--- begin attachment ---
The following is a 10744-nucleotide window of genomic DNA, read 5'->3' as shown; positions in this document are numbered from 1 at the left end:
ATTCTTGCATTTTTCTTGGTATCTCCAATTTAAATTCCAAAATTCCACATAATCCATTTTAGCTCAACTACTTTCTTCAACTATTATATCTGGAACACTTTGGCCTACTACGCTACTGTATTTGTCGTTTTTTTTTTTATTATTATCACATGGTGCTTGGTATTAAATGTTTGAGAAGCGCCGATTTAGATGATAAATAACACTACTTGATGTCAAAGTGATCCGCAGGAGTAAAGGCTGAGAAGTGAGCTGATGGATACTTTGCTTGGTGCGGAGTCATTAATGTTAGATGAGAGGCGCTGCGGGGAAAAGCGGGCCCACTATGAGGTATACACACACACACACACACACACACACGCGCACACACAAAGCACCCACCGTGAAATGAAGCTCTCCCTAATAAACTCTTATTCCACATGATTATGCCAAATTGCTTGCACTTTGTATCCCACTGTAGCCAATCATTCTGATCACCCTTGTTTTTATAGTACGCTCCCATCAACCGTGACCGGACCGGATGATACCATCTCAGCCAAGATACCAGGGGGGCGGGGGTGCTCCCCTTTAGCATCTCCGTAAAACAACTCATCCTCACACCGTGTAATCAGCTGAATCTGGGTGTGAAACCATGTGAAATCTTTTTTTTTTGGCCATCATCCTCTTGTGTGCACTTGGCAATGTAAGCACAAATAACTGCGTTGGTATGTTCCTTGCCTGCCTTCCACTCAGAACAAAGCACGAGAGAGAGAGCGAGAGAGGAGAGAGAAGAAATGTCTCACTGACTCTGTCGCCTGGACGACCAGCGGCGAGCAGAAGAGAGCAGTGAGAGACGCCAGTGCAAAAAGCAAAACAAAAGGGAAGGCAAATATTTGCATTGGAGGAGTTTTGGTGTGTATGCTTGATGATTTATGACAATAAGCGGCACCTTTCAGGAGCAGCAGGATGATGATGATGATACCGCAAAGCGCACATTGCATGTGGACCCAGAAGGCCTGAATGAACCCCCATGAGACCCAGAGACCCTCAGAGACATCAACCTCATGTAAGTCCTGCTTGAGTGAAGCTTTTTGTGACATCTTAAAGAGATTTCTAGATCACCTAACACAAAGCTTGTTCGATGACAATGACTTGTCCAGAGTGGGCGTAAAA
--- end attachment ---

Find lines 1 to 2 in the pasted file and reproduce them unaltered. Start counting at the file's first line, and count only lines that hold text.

The following is a 10744-nucleotide window of genomic DNA, read 5'->3' as shown; positions in this document are numbered from 1 at the left end:
ATTCTTGCATTTTTCTTGGTATCTCCAATTTAAATTCCAAAATTCCACATAATCCATTTTAGCTCAACTACTTTCTTCAACTATTATATCTGGAACACTTTGGCCTACTACGCTACTGTATTTGTCGTTTTTTTTTTTATTATTATCACATGGTGCTTGGTATTAAATGTTTGAGAAGCGCCGATTTAGATGATAAATAACACTACTTGATGTCAAAGTGATCCGCAGGAGTAAAGGCTGAGAAGTGAGCTGATGGATACTTTGCTTGGTGCGGAGTCATTAATGTTAGATGAGAGGCGCTGCGGGGAAAAGCGGGCCCACTATGAGGTATACACACACACACACACACACACACACGCGCACACACAAAGCACCCACCGTGAAATGAAGCTCTCCCTAATAAACTCTTATTCCACATGATTATGCCAAATTGCTTGCACTTTGTATCCCACTGTAGCCAATCATTCTGATCACCCTTGTTTTTATAGTACGCTCCCATCAACCGTGACCGGACCGGATGATACCATCTCAGCCAAGATACCAGGGGGGCGGGGGTGCTCCCCTTTAGCATCTCCGTAAAACAACTCATCCTCACACCGTGTAATCAGCTGAATCTGGGTGTGAAACCATGTGAAATCTTTTTTTTTTGGCCATCATCCTCTTGTGTGCACTTGGCAATGTAAGCACAAATAACTGCGTTGGTATGTTCCTTGCCTGCCTTCCACTCAGAACAAAGCACGAGAGAGAGAGCGAGAGAGGAGAGAGAAGAAATGTCTCACTGACTCTGTCGCCTGGACGACCAGCGGCGAGCAGAAGAGAGCAGTGAGAGACGCCAGTGCAAAAAGCAAAACAAAAGGGAAGGCAAATATTTGCATTGGAGGAGTTTTGGTGTGTATGCTTGATGATTTATGACAATAAGCGGCACCTTTCAGGAGCAGCAGGATGATGATGATGATACCGCAAAGCGCACATTGCATGTGGACCCAGAAGGCCTGAATGAACCCCCATGAGACCCAGAGACCCTCAGAGACATCAACCTCATGTAAGTCCTGCTTGAGTGAAGCTTTTTGTGACATCTTAAAGAGATTTCTAGATCACCTAACACAAAGCTTGTTCGATGACAATGACTTGTCCAGAGTGGGCGTAAAA